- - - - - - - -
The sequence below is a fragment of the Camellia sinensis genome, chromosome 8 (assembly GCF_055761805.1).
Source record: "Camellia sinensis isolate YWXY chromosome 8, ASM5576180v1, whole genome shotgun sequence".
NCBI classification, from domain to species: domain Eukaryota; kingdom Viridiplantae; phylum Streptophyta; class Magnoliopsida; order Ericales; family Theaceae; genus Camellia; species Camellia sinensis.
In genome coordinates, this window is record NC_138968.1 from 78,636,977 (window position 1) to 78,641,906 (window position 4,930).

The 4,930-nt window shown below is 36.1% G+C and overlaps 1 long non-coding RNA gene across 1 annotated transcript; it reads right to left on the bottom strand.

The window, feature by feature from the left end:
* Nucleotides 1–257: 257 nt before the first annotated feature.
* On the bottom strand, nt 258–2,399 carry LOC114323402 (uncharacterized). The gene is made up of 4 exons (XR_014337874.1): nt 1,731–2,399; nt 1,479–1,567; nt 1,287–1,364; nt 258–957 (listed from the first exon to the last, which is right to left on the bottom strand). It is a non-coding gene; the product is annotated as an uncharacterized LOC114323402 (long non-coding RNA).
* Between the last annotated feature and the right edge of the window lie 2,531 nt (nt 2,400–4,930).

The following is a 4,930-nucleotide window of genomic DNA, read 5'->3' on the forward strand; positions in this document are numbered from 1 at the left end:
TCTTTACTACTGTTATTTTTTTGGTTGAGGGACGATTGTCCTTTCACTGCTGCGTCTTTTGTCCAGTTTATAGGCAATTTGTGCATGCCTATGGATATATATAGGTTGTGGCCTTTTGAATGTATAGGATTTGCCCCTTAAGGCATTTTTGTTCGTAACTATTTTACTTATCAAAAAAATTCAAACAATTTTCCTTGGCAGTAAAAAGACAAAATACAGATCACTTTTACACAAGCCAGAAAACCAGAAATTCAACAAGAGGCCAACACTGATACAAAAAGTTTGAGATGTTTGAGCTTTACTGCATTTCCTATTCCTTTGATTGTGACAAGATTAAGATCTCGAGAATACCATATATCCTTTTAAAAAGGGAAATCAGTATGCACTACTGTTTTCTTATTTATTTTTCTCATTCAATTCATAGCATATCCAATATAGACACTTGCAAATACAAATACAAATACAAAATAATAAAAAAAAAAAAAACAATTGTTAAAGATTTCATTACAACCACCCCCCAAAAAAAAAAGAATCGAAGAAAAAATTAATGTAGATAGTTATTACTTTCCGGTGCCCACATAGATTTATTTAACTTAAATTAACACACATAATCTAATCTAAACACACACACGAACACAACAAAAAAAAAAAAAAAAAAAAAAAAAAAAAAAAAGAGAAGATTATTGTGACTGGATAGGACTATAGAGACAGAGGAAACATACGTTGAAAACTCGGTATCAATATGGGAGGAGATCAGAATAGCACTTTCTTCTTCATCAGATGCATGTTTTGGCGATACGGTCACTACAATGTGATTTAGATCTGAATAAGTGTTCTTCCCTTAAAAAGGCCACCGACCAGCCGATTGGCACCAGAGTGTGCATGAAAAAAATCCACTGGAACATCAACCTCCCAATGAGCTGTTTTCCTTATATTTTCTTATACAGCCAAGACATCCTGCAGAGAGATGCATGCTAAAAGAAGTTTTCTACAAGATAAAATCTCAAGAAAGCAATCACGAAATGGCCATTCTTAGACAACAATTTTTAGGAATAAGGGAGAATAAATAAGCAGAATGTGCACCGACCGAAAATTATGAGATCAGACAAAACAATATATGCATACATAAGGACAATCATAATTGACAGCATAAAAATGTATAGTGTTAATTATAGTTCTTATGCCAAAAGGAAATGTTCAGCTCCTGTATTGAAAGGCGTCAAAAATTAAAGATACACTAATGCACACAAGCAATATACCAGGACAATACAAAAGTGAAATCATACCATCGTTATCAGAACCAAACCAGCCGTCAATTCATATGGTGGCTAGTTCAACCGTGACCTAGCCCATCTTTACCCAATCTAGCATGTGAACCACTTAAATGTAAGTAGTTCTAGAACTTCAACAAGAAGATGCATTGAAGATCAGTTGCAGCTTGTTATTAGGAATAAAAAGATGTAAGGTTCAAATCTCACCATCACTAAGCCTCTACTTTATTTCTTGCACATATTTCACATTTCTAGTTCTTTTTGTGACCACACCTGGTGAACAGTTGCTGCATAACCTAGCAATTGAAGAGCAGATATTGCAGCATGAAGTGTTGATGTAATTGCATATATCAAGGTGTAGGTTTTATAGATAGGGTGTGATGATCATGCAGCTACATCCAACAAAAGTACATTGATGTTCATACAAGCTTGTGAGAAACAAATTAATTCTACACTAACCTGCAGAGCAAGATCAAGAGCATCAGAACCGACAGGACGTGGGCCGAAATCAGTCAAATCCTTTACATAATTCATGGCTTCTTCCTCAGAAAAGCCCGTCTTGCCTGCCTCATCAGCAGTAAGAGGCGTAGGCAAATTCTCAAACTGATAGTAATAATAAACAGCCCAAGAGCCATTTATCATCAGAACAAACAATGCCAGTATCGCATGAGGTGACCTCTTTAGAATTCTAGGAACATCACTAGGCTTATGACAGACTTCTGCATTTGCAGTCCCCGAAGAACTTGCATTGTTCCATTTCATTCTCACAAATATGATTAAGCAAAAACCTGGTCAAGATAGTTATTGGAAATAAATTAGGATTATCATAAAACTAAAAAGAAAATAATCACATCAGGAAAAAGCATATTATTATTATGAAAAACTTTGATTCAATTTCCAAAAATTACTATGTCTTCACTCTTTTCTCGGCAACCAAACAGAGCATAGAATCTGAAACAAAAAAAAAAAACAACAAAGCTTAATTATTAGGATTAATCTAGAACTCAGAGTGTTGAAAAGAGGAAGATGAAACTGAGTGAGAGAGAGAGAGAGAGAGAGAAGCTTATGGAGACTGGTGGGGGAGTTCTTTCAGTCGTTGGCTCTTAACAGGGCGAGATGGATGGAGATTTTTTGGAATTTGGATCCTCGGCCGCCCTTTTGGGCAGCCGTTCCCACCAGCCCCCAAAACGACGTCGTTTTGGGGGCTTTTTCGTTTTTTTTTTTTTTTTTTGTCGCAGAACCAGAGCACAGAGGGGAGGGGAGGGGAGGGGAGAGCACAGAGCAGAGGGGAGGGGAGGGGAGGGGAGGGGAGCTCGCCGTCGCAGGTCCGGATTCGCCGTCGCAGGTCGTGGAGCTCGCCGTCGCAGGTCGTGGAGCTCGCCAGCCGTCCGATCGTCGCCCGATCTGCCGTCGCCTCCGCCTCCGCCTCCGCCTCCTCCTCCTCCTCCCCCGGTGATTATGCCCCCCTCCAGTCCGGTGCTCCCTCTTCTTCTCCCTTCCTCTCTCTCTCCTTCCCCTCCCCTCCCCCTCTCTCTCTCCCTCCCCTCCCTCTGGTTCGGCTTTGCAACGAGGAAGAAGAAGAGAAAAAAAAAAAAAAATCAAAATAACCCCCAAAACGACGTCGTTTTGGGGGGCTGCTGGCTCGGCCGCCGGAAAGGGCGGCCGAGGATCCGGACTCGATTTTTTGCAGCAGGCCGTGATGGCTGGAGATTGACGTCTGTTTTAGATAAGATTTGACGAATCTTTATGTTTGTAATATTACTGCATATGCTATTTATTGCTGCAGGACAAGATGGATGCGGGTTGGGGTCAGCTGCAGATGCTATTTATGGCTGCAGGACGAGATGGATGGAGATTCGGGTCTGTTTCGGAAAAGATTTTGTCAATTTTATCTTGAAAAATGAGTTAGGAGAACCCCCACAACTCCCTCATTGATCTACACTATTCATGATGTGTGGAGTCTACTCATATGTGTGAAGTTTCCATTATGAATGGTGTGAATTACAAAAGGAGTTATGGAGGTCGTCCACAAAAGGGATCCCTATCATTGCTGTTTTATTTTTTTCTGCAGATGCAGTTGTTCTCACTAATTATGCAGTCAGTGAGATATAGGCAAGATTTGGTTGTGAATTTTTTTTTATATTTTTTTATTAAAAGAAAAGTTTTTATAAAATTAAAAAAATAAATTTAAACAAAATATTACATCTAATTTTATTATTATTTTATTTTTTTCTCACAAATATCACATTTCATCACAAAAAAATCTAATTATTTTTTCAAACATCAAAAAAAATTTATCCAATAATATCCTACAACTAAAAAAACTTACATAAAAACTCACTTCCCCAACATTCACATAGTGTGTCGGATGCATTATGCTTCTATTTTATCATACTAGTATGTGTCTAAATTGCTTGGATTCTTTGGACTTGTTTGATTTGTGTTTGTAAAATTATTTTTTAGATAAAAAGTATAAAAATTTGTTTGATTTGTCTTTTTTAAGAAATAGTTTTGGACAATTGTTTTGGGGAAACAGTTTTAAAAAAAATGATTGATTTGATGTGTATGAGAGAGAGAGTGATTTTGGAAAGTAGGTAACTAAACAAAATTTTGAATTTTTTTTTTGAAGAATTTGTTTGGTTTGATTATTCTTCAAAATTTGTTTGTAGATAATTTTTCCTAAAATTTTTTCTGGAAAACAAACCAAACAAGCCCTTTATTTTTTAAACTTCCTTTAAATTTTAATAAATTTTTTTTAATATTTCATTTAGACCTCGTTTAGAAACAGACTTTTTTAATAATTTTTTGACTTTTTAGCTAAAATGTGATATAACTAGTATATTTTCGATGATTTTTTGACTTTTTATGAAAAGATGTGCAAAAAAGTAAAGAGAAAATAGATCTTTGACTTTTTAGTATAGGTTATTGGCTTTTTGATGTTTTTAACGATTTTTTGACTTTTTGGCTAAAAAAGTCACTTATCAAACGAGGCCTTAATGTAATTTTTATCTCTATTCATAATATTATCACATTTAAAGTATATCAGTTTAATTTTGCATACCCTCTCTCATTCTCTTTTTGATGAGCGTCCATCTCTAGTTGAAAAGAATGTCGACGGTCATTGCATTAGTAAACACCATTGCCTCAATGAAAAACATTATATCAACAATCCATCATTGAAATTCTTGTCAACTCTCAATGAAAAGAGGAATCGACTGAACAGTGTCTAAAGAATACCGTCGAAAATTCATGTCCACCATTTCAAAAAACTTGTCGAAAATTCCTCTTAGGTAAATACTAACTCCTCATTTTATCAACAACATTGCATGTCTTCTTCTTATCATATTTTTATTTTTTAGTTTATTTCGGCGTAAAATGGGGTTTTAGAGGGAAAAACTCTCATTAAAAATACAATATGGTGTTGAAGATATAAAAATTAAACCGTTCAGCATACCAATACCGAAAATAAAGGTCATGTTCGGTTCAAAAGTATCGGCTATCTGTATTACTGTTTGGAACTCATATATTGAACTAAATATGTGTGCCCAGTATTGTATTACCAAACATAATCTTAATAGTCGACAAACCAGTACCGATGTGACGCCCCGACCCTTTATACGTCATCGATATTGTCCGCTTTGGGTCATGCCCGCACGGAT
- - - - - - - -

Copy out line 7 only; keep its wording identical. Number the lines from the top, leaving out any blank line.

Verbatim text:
* Nucleotides 1–257: 257 nt before the first annotated feature.